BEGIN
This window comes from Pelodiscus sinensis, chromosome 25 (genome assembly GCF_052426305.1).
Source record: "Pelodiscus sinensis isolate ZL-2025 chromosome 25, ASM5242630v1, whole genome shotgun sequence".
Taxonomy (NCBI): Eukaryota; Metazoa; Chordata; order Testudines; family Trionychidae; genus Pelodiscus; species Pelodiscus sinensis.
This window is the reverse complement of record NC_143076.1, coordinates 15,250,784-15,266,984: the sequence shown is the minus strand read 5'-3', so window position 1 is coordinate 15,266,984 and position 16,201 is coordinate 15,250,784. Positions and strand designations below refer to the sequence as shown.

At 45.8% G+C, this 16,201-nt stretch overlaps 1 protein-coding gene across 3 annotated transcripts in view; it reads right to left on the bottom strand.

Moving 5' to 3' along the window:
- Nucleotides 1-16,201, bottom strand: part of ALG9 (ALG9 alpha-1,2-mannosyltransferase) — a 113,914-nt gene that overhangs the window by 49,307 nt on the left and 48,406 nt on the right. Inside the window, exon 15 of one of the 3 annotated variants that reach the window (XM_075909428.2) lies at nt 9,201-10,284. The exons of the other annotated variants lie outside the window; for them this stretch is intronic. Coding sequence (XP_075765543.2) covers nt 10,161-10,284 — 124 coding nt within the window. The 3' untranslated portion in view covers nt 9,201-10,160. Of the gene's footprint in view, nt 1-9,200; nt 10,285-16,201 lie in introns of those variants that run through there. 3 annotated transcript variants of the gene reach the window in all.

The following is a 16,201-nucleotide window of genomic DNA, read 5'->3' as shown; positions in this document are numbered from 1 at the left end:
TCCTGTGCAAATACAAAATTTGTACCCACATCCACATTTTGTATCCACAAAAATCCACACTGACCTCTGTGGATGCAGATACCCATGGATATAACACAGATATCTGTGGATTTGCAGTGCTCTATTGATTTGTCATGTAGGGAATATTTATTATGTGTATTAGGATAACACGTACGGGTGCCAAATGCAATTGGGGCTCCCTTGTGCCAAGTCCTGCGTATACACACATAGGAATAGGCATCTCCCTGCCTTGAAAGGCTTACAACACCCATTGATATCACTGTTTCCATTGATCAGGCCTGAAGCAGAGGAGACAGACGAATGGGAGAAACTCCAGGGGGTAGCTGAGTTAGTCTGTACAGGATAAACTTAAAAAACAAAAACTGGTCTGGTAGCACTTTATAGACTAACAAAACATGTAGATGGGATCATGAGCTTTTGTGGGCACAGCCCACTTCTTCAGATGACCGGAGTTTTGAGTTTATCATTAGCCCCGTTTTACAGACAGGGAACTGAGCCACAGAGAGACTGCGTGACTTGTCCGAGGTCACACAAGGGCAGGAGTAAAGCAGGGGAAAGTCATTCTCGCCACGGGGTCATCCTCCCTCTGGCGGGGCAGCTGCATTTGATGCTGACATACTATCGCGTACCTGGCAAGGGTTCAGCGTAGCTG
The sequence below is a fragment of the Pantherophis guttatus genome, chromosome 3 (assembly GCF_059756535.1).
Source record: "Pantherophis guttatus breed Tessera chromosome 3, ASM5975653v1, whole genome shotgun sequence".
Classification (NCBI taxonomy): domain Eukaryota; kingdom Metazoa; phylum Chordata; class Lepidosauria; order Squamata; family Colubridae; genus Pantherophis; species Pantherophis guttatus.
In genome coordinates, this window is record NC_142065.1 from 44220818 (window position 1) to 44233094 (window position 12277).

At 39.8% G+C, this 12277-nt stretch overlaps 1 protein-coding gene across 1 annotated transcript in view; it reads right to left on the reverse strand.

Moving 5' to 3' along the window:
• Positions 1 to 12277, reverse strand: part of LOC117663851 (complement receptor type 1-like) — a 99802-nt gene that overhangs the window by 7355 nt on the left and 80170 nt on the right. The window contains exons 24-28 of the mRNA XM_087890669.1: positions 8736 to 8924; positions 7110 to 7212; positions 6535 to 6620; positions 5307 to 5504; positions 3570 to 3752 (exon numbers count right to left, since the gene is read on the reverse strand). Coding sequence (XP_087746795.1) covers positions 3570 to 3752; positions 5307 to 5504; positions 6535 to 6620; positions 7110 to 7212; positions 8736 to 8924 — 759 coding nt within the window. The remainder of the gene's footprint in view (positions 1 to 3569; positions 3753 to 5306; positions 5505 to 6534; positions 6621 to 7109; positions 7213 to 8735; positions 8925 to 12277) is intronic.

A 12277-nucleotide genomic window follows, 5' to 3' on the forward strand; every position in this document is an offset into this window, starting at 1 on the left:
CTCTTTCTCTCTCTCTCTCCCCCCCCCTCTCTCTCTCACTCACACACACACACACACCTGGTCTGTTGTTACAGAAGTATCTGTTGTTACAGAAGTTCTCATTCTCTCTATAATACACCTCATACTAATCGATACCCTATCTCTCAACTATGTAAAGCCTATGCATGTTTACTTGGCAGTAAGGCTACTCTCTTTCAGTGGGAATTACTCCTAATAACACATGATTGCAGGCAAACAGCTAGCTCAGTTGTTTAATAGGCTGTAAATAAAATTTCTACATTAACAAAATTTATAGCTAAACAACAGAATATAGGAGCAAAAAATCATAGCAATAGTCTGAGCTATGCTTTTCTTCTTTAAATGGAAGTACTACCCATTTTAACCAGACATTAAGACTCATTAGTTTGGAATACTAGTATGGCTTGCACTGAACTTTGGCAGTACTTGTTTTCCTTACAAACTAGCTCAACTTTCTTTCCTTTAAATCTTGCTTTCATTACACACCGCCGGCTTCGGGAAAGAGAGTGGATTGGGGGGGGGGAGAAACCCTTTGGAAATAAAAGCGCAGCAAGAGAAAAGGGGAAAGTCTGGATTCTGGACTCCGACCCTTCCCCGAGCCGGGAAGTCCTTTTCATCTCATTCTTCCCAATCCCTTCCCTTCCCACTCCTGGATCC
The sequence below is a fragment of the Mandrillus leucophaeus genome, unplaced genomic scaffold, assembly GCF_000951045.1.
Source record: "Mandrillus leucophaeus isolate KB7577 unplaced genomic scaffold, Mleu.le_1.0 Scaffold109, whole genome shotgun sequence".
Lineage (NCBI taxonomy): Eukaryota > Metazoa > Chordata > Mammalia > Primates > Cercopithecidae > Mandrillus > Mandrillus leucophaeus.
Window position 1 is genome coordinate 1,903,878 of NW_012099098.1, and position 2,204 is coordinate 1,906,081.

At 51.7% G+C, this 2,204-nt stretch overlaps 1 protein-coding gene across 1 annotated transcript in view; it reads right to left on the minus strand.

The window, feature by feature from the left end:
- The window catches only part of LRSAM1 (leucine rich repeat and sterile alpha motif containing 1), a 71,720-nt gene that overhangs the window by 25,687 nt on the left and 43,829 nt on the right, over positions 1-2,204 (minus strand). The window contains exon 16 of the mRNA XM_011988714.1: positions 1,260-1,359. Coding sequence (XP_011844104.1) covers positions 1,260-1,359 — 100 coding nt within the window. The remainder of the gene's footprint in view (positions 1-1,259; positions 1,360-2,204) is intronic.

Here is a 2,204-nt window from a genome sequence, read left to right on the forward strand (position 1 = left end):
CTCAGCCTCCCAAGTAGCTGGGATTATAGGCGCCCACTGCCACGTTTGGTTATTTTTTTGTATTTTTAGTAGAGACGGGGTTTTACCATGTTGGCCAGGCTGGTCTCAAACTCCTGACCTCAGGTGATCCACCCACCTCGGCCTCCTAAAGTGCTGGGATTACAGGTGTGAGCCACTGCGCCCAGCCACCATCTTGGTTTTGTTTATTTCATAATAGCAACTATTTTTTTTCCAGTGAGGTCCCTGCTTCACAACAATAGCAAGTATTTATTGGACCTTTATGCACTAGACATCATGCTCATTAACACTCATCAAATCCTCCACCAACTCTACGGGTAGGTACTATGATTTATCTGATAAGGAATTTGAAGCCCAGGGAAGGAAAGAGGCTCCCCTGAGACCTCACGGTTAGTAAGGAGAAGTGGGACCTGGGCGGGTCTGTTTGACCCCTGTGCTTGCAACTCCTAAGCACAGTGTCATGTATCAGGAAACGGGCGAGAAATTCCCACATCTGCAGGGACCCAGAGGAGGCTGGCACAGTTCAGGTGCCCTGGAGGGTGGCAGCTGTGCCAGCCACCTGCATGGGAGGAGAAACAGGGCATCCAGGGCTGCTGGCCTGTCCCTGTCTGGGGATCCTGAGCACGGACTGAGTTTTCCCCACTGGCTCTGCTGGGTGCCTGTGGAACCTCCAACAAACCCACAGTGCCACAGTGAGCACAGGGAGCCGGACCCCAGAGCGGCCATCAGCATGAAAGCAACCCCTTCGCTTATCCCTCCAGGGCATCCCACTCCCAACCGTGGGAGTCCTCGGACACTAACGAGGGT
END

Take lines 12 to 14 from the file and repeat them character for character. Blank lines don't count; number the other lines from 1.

Classification (NCBI taxonomy): domain Eukaryota; kingdom Metazoa; phylum Chordata; class Lepidosauria; order Squamata; family Colubridae; genus Pantherophis; species Pantherophis guttatus.
In genome coordinates, this window is record NC_142065.1 from 44220818 (window position 1) to 44233094 (window position 12277).

At 39.8% G+C, this 12277-nt stretch overlaps 1 protein-coding gene across 1 annotated transcript in view; it reads right to left on the reverse strand.